Evaluating protein changes in the blood connected to alcohol use, may be a more precise diagnostic test than the ones being used currently, researchers from Penn State College of Medicine said.
"The challenge in alcohol abuse as opposed to substance abuse - things like cocaine or heroin or PCP-is that alcohol is a perfectly legal substance for those over 21," said Willard M. Freeman, department of pharmacology and lead investigator.
"Unlike routine testing for illicit drugs, you can't just look for a trace of alcohol because many people enjoy a drink in a responsible manner and alcohol is very quickly metabolized. Discriminating between excessive and responsible levels of drinking makes this a greater challenge," Freeman added.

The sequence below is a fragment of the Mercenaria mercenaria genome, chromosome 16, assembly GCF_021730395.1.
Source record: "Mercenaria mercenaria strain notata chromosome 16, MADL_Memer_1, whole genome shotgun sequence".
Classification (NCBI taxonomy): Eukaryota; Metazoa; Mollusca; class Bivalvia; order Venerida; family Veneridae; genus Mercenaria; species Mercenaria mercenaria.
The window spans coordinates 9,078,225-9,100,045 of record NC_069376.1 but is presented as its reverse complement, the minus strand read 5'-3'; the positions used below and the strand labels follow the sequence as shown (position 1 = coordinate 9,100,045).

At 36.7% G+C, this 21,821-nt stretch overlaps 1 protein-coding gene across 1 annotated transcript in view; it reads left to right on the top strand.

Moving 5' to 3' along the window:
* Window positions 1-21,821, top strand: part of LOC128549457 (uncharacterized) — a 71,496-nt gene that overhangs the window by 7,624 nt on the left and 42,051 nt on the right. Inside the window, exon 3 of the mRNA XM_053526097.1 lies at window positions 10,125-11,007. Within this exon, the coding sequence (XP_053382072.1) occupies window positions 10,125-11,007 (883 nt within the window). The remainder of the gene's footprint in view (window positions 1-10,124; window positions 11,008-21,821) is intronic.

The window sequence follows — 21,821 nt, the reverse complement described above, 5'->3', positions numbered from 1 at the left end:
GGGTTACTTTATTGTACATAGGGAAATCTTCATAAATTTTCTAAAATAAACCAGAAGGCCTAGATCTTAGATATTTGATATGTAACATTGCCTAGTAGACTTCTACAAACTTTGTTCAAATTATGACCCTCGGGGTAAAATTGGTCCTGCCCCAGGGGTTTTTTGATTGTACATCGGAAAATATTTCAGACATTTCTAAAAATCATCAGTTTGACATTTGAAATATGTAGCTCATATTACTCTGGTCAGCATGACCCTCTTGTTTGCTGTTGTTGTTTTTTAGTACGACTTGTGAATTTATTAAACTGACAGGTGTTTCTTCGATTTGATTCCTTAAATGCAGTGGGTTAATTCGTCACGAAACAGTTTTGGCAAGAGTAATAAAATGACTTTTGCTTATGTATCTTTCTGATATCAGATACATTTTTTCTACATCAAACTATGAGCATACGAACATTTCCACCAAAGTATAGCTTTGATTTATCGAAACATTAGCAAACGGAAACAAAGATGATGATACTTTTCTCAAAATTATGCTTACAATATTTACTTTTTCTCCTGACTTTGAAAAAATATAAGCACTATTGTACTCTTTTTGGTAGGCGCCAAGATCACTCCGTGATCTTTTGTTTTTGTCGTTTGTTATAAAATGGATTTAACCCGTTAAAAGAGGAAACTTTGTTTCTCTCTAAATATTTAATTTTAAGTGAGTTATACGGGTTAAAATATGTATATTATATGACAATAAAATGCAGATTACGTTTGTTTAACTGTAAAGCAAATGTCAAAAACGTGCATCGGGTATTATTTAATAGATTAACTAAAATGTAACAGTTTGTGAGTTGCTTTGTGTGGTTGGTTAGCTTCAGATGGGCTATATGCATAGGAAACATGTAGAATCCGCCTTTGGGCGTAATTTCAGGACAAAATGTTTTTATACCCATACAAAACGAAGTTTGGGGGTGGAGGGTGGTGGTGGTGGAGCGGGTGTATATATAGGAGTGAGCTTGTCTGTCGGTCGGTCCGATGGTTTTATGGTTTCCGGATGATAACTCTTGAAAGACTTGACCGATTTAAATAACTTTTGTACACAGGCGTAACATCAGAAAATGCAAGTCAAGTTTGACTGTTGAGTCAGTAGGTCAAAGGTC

The researchers identified a set of 17 proteins in the blood that accurately predicted alcohol usage 90 percent of the time in non-human primates.
Researchers were able to separate usage into three categories -- no alcohol use, drinking up to two drinks per day and drinking at least six drinks per day.
Protein levels rose and declined depending on alcohol consumption.
"We observed that the levels of some proteins increased or decreased with as little as one or two drinks a day. These same changes occurred with heavier levels of drinking. We also found other proteins that responded only to heavy levels of drinking. Combined, these proteins allow us to classify subjects into non-drinking, alcohol-using, and alcohol-abusing groups," Freeman said.
The study was published online in the journal Biological Psychiatry. (ANI)